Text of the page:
Bibhitaki (Terminalia bellirica) grows throughout Asia, but is seldom eaten fresh. It is highly astringent and a bit drying, which helps counteract the watery and heavy kapha dosha. Its diuretic properties helps promote elimination of all kinds.

Haritaki (Terminalia chebula) specifically balances the airy, dry vata dosha. Also known as myrobalan, this nourishing fruit can be eaten as a food and is beloved for its therapeutic properties. Haritaki supports proper elimination and also has anti-inflammatory properties as well as immune-strengthening ones. Its anti-oxidant qualities help support the detoxification process.

Taken as a formula, there is a powerful synergy in how it affects the whole body. Triphala supports healthy bowel function, tonifying the entire eliminative tract. It also strengthens the immune system, helps stabilize healthy blood sugar and cholesterol levels, and encourages detoxification of unhealthy wastes and the production of healthy microbes.

Even though triphala is composed of fruits, it is not considered a culinary herb. It’s recommended to take triphala separate from food, either 30 minutes before or two hours after eating. Triphala can be taken in a variety of ways: pressed into pills, poured into capsules, or taken as the dried powder.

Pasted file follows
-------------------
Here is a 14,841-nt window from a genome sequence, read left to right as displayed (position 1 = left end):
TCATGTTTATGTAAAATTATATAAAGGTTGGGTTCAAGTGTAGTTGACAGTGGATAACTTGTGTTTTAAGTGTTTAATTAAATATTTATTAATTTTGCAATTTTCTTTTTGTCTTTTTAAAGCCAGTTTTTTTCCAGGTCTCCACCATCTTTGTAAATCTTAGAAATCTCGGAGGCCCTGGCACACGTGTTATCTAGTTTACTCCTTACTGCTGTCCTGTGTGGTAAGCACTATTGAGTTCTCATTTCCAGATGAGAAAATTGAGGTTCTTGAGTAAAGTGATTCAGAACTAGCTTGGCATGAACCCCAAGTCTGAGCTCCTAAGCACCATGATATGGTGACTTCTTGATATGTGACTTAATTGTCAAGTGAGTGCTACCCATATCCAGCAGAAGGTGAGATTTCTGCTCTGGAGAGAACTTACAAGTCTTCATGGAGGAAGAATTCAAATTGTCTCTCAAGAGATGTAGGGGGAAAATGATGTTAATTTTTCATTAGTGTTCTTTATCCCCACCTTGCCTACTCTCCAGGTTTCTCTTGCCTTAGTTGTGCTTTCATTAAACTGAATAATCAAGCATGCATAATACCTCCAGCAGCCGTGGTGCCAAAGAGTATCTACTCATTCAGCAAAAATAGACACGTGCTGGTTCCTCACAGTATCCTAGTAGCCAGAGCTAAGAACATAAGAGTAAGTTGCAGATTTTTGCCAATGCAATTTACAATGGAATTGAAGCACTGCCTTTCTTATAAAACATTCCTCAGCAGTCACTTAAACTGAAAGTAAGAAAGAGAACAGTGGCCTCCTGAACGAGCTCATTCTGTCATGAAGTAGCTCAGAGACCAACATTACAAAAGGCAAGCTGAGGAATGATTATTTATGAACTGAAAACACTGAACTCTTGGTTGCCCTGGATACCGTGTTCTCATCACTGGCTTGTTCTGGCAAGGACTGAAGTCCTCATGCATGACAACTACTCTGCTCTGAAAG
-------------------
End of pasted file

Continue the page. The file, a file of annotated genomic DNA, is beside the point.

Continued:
Taking Triphala

When taken in pill or capsule form, be sure to include plenty of water. Begin with a minimum dosage shown on the bottle, and then notice what works for you, increasing or decreasing as needed.

Pay attention to your digestive system responds to triphala, particularly your elimination patterns. High levels of the pitta dosha can increase sensitivity to loose stools, while high levels of the vata dosha can increase constipation when taking triphala. Drink more water; also ensure that your diet includes adequate amounts of healthy oils.

The powdered herb can also be made into a hot tea and taken about an hour before bed. This is soothing for people with a predominately vata constitution, and activating for those with a lot of kapha in their make-up. Take about 1/4-1/2 tsp of triphala and mix with one-half cup of hot water. Stir well and drink. It is surely an acquired taste so drink it down quickly.